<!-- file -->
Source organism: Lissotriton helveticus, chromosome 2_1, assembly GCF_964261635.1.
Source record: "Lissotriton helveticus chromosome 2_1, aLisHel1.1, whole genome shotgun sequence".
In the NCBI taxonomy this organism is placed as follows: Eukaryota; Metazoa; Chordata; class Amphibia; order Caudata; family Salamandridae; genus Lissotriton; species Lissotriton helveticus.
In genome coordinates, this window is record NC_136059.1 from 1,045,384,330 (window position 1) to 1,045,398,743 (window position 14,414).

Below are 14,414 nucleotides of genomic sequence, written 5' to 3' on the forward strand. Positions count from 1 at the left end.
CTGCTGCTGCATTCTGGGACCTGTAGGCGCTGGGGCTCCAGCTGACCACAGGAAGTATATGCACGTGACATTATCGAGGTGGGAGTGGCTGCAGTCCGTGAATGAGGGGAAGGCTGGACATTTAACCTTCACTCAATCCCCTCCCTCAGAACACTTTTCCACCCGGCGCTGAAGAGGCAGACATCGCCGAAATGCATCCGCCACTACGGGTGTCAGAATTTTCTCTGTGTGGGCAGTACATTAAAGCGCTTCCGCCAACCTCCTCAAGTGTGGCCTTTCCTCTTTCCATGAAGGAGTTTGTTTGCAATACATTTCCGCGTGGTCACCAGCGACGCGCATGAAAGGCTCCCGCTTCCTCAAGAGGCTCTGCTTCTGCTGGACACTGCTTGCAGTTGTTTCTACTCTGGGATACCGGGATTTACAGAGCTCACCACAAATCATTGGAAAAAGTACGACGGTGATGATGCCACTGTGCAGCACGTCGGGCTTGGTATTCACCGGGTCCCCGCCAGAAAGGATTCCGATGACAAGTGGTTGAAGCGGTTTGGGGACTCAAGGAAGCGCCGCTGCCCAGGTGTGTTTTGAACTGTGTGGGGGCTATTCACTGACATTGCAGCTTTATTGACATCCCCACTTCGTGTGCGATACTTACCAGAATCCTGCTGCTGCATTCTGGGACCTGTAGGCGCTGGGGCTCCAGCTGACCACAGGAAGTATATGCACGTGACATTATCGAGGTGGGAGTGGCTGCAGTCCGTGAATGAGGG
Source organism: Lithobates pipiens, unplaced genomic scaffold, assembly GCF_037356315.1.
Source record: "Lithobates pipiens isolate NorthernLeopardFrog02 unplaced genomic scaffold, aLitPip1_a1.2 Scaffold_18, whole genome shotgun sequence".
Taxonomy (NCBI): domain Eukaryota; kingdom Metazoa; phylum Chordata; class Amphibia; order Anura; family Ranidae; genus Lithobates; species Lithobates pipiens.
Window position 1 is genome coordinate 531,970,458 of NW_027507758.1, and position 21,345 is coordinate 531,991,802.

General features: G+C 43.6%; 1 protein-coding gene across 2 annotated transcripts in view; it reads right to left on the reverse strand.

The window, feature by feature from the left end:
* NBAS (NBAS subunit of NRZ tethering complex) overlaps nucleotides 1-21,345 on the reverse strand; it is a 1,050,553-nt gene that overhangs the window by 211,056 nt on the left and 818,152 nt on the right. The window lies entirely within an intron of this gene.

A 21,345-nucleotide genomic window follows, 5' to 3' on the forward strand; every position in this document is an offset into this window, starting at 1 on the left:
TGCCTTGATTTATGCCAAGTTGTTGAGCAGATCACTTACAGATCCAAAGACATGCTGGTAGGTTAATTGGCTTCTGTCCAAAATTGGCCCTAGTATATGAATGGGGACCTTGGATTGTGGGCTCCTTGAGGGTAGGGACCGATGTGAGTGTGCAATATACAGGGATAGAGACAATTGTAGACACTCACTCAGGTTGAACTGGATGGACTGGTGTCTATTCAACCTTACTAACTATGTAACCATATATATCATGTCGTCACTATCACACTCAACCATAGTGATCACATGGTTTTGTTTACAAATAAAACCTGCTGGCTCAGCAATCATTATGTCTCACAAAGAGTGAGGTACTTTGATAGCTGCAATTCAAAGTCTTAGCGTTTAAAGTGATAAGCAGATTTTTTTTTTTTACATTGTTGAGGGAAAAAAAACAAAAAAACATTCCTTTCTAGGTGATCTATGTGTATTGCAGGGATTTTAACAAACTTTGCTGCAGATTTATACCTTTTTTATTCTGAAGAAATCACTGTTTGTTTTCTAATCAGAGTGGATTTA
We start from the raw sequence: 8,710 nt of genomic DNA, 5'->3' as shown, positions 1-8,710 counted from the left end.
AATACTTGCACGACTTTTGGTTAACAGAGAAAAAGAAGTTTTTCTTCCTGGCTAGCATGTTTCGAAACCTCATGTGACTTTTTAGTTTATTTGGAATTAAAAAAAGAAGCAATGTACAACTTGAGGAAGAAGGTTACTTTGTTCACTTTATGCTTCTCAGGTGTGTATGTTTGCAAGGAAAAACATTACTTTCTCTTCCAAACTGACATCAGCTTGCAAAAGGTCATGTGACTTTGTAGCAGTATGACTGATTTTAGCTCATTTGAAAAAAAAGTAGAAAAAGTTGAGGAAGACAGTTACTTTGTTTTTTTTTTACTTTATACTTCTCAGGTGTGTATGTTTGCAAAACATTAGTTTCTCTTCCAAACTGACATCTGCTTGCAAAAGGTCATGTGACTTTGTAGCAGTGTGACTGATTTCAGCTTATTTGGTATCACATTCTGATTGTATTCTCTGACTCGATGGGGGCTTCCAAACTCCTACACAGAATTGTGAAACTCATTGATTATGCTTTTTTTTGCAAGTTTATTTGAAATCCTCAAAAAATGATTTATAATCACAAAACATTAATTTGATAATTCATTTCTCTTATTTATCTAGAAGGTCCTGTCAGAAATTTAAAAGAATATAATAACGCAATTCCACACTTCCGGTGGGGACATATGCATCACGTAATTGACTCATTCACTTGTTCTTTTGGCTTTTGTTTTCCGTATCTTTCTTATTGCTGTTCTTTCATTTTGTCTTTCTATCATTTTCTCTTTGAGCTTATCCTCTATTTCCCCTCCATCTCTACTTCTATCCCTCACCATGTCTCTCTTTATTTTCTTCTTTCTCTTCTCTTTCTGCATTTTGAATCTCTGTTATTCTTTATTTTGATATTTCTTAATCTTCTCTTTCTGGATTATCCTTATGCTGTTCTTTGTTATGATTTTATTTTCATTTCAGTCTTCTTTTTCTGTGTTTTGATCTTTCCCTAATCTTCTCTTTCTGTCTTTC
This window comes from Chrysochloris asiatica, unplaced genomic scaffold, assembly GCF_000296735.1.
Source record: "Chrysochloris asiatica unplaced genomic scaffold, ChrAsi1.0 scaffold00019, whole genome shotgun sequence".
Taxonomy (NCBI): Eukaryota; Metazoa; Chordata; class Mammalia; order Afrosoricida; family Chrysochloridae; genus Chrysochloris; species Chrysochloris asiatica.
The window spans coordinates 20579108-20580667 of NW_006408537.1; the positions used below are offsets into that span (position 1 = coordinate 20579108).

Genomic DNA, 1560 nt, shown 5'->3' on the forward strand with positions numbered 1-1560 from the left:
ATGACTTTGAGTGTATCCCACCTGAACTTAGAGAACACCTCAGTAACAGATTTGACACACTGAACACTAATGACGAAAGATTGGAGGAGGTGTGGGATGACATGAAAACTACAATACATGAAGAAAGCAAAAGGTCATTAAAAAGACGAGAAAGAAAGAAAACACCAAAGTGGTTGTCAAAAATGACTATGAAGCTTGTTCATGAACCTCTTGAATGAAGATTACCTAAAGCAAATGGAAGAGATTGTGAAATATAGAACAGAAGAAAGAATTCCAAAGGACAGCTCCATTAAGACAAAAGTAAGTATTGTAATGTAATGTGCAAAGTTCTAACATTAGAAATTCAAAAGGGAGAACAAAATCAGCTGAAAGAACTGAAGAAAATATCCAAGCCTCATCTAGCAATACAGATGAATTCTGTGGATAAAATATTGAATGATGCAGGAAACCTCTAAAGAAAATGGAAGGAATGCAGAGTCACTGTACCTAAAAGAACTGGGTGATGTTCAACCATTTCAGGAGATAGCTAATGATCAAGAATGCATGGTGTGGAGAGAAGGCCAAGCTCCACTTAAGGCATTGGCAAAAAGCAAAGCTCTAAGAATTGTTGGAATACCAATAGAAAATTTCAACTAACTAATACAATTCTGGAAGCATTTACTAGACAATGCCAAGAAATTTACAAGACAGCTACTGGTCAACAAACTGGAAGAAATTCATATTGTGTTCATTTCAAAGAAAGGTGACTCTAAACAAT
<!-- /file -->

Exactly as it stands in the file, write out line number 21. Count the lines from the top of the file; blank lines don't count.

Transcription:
The window spans coordinates 20579108-20580667 of NW_006408537.1; the positions used below are offsets into that span (position 1 = coordinate 20579108).